- Advocacy, Community
This freelancer went undercover to get the scoop on a serial deadbeat client
This post is part of a series of freelancer stories about waiting to get paid -- or never getting paid at all. 71% of freelancers get stiffed by deadbeat clients and the average unpaid freelancer is owed about $6,000 in income. Have you been stiffed? Shine a light on this issue by adding the amount to the World's Longest Invoice.
Since 2004, I have been both freelancing as a voice actor while also working behind the scenes for voice actor websites offering freelance work. There are approximately 250,000 voice actors in the United States alone with the most abundant workforce comprised of working mothers from home.
I grew up in Staten Island, NY and for the last 20 years have been a resident of St. George.
I have dealt with more than 300 nonpayment issues, but the worst was in October 2009, when an agency that finds work for voice over actors sought my services as a Community, Quality, and Customer Manager. One of their clients was using their services to find people to read newspapers for the blind at a nonprofit organization.
In my position as a Community, Quality, and Customer Manager, I helped voice actors get paid when clients tried to stiff them. One freelancer came to me after 30 days of completing a project for this non-profit and not receiving payment. As I tried to help him, I discovered that there were at least 30 cases of this organization stiffing its freelancers.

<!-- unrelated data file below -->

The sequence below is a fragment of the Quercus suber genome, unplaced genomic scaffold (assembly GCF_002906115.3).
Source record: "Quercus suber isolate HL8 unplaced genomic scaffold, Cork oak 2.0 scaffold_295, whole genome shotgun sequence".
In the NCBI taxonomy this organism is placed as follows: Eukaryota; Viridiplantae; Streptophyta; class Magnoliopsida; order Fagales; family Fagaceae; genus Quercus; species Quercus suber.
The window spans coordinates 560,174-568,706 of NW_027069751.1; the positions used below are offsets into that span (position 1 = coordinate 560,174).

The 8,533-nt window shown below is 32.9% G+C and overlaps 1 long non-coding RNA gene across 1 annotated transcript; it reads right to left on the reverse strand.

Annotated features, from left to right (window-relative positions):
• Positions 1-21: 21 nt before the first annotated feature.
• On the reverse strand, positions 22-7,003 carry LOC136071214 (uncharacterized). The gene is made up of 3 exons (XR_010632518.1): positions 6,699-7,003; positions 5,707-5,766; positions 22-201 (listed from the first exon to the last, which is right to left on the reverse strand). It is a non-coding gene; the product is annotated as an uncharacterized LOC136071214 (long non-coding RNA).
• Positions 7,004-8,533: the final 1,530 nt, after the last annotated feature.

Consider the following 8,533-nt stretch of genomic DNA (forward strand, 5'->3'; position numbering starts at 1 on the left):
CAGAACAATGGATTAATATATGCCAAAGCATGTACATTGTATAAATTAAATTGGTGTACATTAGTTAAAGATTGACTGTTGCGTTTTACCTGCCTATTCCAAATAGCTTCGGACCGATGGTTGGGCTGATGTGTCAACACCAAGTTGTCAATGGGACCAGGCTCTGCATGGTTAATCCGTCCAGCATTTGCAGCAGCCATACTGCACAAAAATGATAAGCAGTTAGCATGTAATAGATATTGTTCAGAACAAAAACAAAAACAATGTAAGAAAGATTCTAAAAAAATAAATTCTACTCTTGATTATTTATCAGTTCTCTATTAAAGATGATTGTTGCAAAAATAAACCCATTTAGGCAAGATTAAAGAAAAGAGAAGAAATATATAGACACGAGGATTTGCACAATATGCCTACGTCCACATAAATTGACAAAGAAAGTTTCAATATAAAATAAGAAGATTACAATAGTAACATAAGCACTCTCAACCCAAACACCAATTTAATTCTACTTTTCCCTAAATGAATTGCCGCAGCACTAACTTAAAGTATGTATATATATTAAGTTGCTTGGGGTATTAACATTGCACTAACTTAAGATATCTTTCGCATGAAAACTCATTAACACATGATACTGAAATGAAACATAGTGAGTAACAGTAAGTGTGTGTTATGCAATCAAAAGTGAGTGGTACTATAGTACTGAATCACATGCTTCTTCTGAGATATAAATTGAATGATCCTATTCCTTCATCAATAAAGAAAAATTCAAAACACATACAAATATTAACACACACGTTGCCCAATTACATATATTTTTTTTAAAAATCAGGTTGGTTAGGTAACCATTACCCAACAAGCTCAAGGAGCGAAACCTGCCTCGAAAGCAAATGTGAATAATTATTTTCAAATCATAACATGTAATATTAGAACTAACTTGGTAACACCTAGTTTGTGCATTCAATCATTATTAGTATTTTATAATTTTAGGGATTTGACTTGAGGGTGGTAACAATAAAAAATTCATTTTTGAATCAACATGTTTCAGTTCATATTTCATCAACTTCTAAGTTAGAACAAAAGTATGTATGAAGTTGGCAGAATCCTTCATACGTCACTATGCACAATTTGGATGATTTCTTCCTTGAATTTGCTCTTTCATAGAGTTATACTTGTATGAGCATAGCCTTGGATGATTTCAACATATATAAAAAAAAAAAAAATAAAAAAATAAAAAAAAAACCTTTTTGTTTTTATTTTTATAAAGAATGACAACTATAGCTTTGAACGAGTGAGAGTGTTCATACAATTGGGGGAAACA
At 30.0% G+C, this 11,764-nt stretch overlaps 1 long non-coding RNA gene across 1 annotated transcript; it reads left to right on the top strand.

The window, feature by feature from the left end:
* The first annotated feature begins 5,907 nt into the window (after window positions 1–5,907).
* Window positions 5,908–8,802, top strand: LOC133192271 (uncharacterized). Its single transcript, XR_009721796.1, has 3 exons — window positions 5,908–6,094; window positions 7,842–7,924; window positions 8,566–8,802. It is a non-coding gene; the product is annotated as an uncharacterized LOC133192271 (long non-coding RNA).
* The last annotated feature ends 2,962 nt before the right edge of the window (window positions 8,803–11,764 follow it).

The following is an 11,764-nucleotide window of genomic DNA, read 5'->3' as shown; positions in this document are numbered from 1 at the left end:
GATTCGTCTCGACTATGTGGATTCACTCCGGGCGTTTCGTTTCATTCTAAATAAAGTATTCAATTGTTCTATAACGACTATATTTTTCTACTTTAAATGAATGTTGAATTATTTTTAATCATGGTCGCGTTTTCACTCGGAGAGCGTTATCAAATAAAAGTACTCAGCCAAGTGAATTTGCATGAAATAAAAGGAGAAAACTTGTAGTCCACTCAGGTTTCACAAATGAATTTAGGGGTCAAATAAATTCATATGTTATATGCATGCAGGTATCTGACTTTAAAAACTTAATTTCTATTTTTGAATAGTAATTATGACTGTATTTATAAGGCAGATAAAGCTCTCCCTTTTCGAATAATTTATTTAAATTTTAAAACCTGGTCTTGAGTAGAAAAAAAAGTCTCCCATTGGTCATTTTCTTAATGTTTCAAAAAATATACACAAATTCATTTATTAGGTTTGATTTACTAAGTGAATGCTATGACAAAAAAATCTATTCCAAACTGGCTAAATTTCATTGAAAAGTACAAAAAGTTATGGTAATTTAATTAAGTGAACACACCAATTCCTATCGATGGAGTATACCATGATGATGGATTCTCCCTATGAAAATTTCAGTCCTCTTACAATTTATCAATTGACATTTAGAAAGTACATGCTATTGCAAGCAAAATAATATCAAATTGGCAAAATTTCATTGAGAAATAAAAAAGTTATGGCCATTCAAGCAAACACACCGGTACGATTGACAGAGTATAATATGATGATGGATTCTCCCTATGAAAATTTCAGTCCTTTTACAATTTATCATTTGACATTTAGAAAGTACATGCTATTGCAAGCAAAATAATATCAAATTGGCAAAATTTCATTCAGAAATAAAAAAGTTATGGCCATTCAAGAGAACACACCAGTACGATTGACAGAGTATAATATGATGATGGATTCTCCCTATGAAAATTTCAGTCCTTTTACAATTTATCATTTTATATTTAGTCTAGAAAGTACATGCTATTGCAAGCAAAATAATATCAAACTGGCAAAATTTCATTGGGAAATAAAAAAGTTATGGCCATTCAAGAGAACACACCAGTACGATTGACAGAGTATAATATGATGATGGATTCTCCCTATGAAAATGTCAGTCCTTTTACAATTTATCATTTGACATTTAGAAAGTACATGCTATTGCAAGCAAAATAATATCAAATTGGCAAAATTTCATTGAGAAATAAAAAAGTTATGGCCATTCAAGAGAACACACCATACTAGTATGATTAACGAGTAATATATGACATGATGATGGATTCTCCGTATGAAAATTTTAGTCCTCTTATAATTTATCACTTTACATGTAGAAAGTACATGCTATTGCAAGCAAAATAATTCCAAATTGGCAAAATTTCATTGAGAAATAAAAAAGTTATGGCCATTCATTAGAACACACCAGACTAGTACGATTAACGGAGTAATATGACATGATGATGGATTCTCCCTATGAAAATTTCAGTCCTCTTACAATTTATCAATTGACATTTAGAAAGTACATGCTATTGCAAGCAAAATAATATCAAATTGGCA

At this point, I decided to go undercover and got hired by the client myself. I did some work for them, for which I was owed $2,000. Payment never came.
In February, 2010, it was learned the client started looking around for new voice actors on websites, and using the recordings in ways not originally agreed upon including using work for public radio broadcasts, which, by industry standards, would mean an increase in pay. Around the time everyone began to really get pushy about getting paid in accordance with how the client used the work, the client stated he would no longer need their services and tried to hire new voices.
In the end, more than 30 voice actors lost more than between $500-$2000 each. Even worse, the client began to threaten legal action. This client, who did not pay 30 voice actors, turned around and threatened to blacklist them within the industry!
Not only did this affect the income of more than two dozen voice actors, but also caused them future industry problems for seeking recourse against a client who sought services as part of a non-profit. As of right now, less than 5% of voice actors are able to work full-time and finding work is extremely difficult.
Recently, I testified at the Freelance Isn’t Free hearing. I decided to testify because I have always been troubled by watching people not pursue lost wages for fear of retaliation and blacklisting. I believed our society had moved past such business practices, and it saddened me to see it had not. I wanted to do something about it!
At the hearing, I was amazed to learn just how many industries were dealing with this matter, and how many people were affected. Working independently leaves a person feeling like an island. I just had no idea this issue was an epidemic.
My message to other freelancers is this: Stay strong and true to your beliefs in what you know is right. Freelancers are the workforce of the future. Don't be drowned out by the noise of businesses who make you feel uncomfortable because you want a fair and dependable work environment in the future.
The only way to solve the nonpayment problem is to fight for new solutions. Are you owed money from a deadbeat client? Add the amount on the World's Longest Invoice to raise awareness about client nonpayment in the freelance workforce.